The secondary agent is not necessarily, however, a vasoactive agent. For example, the formulations may contain a steroid or a steroid agonist, partial agonist, or antagonist, in addition to the phosphodiesterase inhibitor.
  • [0052]
    Steroids will generally be selected from the group consisting of progestins, estrogens, androgens, and combinations thereof. Suitable progestins include, but are not limited to, acetoxy-pregnenolone, allylestrenol, anagestone acetate, chlormadinone acetate, cyproterone, cyproterone acetate, desogestrel, dihydrogesterone, dimethisterone, ethisterone (17α-ethynyltestosterone), ethynodiol diacetate, flurogestone acetate, gestadene, hydroxyprogesterone, hydroxyprogesterone acetate, hydroxyprogesterone caproate, hydroxymethylprogesterone, hydroxymethylprogesterone acetate, 3-ketodesogestrel, levonorgestrel, lynestrenol, medrogestone, medroxyprogesterone acetate, megestrol, megestrol acetate, melengestrol acetate, norethindrone, norethindrone acetate, norethisterone, noretbisterone acetate, norethynodrel, norgestimate, norgestrel, norgestrienone, normethisterone, and progesterone. Progesterone, cyproterone acetate, norethindrone, norethindrone acetate and levonorgestrel are preferred progestins. Suitable estrogens include synthetic and natural estrogens such as: estradiol (i.e., 1,3,5-estratriene-3,17β-diol, or “β-estradiol”) and its esters, including estradiol benzoate, valerate, cypionate, heptanoate, decanoate, acetate and diacetate; 17α-estradiol; ethynylestradiol (i.e., 17α-ethynylestradiol) and esters and ethers thereof, including ethynylestradiol 3-acetate and ethynylestradiol 3-benzoate; estriol and estriol succinate; polyestrol phosphate; estrone and its esters and derivatives, including estrone acetate, estrone sulfate, and piperazine estrone sulfate; quinestrol; mestranol; and conjugated equine estrogens. Estradiol and ethynylestradiol are particularly preferred. Suitable androgenic agents include, but are not limited to: the naturally occurring androgens and derivatives thereof, including androsterone, androsterone acetate, androsterone propionate, androsterone benzoate, androstenediol, androstenediol-3-acetate, androstenediol-17-acetate, androstenediol-3,17-diacetate, androstenediol-17-benzoate, androstenediol-3-acetate-17-benzoate, androstenedione, ethylestrenol, oxandrolone, nandrolone phenpropionate, nandrolone decanoate, nandrolone furylpropionate, nandrolone cyclohexane-propionate, nandrolone benzoate, nandrolone cyclohexanecarboxylate, stanozolol, dromostanolone, dromostanolone propionate, testosterone, dehydroepiandrosterone (DHEA; also termed prasterone), sodium dehydroepiandrosterone sulfate, 4-dihydrotestosterone (DHT; also termed stanolone), and 5α-dihydrotestosterone; pharmaceutically acceptable esters of testosterone and 4-dihydrotestosterone, typically esters formed from the hydroxyl group present at the C-17 position, including, but not limited to, the enanthate, propionate, cypionate, phenylacetate, acetate, isobutyrate, buciclate, heptanoate, decanoate, undecanoate, caprate and isocaprate esters; and pharmaceutically acceptable derivatives of testosterone such as methyl testosterone, testolactone, oxymetholone and fluoxymesterone. Testosterone and testosterone esters, such as testosterone enanthate, testosterone propionate and testosterone cypionate, are particularly preferred.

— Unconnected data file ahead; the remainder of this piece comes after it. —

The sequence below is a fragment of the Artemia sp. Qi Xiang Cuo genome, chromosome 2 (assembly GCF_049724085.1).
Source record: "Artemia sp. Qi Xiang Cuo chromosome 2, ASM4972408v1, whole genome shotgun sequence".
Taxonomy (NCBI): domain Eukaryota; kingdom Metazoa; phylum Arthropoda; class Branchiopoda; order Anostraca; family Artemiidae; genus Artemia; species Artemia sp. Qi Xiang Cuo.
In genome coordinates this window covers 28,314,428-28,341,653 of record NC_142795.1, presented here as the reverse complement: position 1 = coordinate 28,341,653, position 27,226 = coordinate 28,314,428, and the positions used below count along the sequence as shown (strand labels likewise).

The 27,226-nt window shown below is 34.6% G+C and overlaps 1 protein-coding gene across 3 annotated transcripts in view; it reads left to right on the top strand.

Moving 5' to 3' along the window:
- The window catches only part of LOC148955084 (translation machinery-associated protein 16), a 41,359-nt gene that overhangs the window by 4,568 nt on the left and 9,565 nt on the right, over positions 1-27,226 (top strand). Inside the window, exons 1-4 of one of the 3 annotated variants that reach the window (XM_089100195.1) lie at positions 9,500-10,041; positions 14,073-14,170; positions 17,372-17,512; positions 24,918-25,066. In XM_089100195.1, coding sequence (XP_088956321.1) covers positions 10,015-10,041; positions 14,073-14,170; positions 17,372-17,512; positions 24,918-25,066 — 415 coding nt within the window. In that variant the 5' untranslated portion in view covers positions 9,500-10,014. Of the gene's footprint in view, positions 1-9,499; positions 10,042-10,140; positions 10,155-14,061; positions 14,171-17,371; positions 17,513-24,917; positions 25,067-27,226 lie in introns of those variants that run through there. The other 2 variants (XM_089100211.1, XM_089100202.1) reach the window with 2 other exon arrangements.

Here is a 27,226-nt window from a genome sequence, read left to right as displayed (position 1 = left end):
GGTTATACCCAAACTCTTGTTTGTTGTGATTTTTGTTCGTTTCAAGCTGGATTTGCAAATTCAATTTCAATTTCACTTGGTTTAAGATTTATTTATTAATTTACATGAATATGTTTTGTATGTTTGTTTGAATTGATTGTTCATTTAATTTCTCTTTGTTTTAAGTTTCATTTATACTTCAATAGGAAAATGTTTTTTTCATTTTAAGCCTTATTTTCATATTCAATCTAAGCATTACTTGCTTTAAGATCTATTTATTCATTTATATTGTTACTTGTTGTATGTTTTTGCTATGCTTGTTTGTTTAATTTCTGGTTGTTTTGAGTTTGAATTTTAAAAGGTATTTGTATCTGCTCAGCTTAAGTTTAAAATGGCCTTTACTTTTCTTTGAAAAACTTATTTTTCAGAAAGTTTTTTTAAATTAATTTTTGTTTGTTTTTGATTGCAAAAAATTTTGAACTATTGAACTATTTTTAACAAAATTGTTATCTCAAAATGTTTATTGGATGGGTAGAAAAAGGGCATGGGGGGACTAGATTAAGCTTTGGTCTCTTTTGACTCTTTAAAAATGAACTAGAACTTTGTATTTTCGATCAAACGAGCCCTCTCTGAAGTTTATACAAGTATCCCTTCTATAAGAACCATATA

• [0053]
    Examples of preferred steroid antagonists or partial agonists are tamoxifen, cenchroman, clomiphene, droloxifene, raloxifene, and pharmaceutically acceptable salts thereof, particularly tamoxifen or clomiphene citrate.
  • [0054]
    Particularly desirable secondary active agents are E-series prostaglandins (particularly PGE0, PGE1, PGE2, and hydrolyzable lower alkyl esters thereof) and phosphodiesterase inhibitors, α-blockers and/or androgenic steroids.
  • [0055]
    Any of the active agents may be administered in the form of a salt, ester, amide, inclusion complex, prodrug, metabolite, analog, or other derivative, and such derivatives may be prepared using standard procedures known to those skilled in the art of synthetic organic chemistry and described, for example, by J. March, Advanced Organic Chemistry: Reactions, Mechanisms and Structure, 4th Ed. (New York: Wiley-Interscience, 1992). For example, acid addition salts are prepared from an active agent in the form of a free base (typically wherein the neutral form of the drug has a neutral —NH2 group) using conventional means, involving reaction with a suitable acid. Generally, the base form of the drug is dissolved in a polar organic solvent such as methanol or ethanol and the acid is added thereto. The resulting salt either precipitates or may be brought out of solution by addition of a less polar solvent. Suitable acids for preparing acid addition salts include both organic acids, e.g., acetic acid, propionic acid, glycolic acid, pyruvic acid, oxalic acid, malic acid, malonic acid, succinic acid, maleic acid, fumaric acid, tartaric acid, citric acid, benzoic acid, cinnamic acid, mandelic acid, methanesulfonic acid, ethanesulfonic acid, p-toluenesulfonic acid, salicylic acid, and the like, as well as inorganic acids, e.g., hydrochloric acid, hydrobromic acid, sulfuric acid, nitric acid, phosphoric acid, and the like. An acid addition salt may be reconverted to the free base by treatment with a suitable base. Conversely, preparation of basic salts of acid moieties that may be present on a drug (e.g., the carboxylic acid functionality of prostanoic acid) are prepared in a similar manner using a pharmaceutically acceptable base such as sodium hydroxide, potassium hydroxide, ammonium hydroxide, calcium hydroxide, trimethylamine, or the like. Preparation of esters involves transformation of a carboxylic acid group via a conventional esterification reaction involving nucleophilic attack of an RO-moiety at the carbonyl carbon. Esterification may also be carried out by reaction of a hydroxyl group with an esterification reagent such as an acid chloride. Esters can be reconverted to the free acids, if desired, by using conventional hydrolysis procedures. Amides may be prepared from esters, using suitable amine reactants, or they may be prepared from an anhydride or an acid chloride by reaction with ammonia or a lower alkyl amine.